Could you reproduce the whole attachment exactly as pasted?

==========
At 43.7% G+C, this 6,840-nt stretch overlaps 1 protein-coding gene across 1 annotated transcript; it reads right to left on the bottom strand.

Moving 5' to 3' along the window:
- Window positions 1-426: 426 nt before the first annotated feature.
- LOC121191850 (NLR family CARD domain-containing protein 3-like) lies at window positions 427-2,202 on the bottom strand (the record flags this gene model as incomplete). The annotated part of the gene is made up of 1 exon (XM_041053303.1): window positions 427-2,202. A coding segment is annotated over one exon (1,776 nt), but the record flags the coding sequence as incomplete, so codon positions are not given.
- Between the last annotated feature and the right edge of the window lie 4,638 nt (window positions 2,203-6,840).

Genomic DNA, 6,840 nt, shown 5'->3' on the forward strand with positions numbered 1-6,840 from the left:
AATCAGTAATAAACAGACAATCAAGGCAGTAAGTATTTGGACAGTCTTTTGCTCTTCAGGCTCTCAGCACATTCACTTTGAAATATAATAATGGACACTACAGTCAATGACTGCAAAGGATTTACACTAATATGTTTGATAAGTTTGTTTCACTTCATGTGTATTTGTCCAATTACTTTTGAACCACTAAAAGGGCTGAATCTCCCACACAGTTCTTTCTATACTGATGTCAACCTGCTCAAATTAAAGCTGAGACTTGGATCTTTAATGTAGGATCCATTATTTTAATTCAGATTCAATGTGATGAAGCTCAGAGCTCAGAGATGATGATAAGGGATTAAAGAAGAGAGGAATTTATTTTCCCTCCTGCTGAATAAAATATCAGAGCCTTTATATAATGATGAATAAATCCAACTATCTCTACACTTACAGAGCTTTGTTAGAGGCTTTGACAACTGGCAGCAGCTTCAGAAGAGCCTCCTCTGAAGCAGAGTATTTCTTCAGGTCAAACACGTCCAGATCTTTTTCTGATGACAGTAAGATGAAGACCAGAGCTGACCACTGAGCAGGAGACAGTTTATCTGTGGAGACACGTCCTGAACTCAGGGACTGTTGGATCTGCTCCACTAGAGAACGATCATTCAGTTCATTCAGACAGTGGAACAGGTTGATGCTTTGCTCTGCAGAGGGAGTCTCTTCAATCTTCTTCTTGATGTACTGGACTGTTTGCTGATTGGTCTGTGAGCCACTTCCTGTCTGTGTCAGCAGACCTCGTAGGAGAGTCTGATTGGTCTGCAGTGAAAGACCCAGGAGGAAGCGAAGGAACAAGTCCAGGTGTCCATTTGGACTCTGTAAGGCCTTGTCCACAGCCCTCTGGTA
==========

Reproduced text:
At 43.7% G+C, this 6,840-nt stretch overlaps 1 protein-coding gene across 1 annotated transcript; it reads right to left on the bottom strand.

Moving 5' to 3' along the window:
- Window positions 1-426: 426 nt before the first annotated feature.
- LOC121191850 (NLR family CARD domain-containing protein 3-like) lies at window positions 427-2,202 on the bottom strand (the record flags this gene model as incomplete). The annotated part of the gene is made up of 1 exon (XM_041053303.1): window positions 427-2,202. A coding segment is annotated over one exon (1,776 nt), but the record flags the coding sequence as incomplete, so codon positions are not given.
- Between the last annotated feature and the right edge of the window lie 4,638 nt (window positions 2,203-6,840).

Genomic DNA, 6,840 nt, shown 5'->3' on the forward strand with positions numbered 1-6,840 from the left:
AATCAGTAATAAACAGACAATCAAGGCAGTAAGTATTTGGACAGTCTTTTGCTCTTCAGGCTCTCAGCACATTCACTTTGAAATATAATAATGGACACTACAGTCAATGACTGCAAAGGATTTACACTAATATGTTTGATAAGTTTGTTTCACTTCATGTGTATTTGTCCAATTACTTTTGAACCACTAAAAGGGCTGAATCTCCCACACAGTTCTTTCTATACTGATGTCAACCTGCTCAAATTAAAGCTGAGACTTGGATCTTTAATGTAGGATCCATTATTTTAATTCAGATTCAATGTGATGAAGCTCAGAGCTCAGAGATGATGATAAGGGATTAAAGAAGAGAGGAATTTATTTTCCCTCCTGCTGAATAAAATATCAGAGCCTTTATATAATGATGAATAAATCCAACTATCTCTACACTTACAGAGCTTTGTTAGAGGCTTTGACAACTGGCAGCAGCTTCAGAAGAGCCTCCTCTGAAGCAGAGTATTTCTTCAGGTCAAACACGTCCAGATCTTTTTCTGATGACAGTAAGATGAAGACCAGAGCTGACCACTGAGCAGGAGACAGTTTATCTGTGGAGACACGTCCTGAACTCAGGGACTGTTGGATCTGCTCCACTAGAGAACGATCATTCAGTTCATTCAGACAGTGGAACAGGTTGATGCTTTGCTCTGCAGAGGGAGTCTCTTCAATCTTCTTCTTGATGTACTGGACTGTTTGCTGATTGGTCTGTGAGCCACTTCCTGTCTGTGTCAGCAGACCTCGTAGGAGAGTCTGATTGGTCTGCAGTGAAAGACCCAGGAGGAAGCGAAGGAACAAGTCCAGGTGTCCATTTGGACTCTGTAAGGCCTTGTCCACAGCCCTCTGGTA